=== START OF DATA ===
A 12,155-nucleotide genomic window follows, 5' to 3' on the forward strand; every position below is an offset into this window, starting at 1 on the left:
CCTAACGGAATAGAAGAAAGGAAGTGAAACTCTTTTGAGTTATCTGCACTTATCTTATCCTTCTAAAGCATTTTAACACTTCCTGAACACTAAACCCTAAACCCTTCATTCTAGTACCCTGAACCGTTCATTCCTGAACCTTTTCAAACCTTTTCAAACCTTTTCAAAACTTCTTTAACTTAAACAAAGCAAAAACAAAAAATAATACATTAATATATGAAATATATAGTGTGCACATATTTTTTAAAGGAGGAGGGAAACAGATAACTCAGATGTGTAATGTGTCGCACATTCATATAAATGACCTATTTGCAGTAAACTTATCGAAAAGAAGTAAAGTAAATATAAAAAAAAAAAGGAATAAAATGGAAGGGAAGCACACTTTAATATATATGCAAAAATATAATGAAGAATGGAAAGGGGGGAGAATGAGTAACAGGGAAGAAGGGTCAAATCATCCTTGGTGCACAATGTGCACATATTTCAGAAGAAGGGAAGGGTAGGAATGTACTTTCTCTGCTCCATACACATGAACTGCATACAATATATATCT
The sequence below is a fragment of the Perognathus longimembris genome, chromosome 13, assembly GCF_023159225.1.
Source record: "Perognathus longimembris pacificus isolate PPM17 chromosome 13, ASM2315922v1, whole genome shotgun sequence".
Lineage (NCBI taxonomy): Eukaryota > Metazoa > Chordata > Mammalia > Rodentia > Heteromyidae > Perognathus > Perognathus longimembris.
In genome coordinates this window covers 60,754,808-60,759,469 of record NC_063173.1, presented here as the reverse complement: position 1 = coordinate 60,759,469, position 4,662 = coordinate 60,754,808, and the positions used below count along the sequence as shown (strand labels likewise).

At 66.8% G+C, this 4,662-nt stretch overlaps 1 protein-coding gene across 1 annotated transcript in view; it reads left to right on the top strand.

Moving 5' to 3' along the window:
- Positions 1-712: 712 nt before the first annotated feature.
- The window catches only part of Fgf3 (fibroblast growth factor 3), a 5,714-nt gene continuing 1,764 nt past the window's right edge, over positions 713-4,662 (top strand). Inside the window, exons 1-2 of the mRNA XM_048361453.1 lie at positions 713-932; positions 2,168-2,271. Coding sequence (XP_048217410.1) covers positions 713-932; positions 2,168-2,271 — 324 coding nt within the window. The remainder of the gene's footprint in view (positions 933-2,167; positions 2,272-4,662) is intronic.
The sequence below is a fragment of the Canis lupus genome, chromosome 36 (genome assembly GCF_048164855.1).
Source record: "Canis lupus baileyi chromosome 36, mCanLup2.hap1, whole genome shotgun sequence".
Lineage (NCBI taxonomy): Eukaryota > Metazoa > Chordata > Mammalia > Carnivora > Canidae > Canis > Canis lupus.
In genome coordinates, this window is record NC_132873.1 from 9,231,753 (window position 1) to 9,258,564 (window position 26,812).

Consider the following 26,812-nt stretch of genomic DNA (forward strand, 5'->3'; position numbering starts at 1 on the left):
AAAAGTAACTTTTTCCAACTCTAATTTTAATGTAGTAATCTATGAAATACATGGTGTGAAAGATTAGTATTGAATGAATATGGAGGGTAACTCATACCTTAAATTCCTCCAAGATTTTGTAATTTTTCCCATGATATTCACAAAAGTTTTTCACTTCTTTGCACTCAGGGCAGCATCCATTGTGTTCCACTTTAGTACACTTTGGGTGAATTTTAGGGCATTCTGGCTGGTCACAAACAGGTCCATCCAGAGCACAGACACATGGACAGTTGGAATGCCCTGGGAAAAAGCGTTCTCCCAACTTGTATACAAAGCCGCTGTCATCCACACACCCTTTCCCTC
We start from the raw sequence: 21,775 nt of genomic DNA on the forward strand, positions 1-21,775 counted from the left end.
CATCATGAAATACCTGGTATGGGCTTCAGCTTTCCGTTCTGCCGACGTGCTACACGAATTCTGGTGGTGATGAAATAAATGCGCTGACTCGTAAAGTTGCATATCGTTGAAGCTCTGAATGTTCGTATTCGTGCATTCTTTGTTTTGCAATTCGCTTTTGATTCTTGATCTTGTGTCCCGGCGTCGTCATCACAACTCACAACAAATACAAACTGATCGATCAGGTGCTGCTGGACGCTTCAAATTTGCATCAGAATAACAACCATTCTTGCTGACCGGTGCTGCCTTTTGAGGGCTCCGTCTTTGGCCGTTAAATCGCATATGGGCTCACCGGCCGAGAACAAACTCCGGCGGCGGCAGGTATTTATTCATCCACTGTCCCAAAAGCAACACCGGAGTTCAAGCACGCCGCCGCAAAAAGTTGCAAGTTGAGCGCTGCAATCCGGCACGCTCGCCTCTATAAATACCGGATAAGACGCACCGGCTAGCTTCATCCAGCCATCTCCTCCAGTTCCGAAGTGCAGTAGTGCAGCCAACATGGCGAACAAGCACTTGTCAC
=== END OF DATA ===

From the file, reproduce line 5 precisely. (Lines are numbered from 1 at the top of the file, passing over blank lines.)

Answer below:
Lineage (NCBI taxonomy): Eukaryota > Metazoa > Chordata > Mammalia > Rodentia > Heteromyidae > Perognathus > Perognathus longimembris.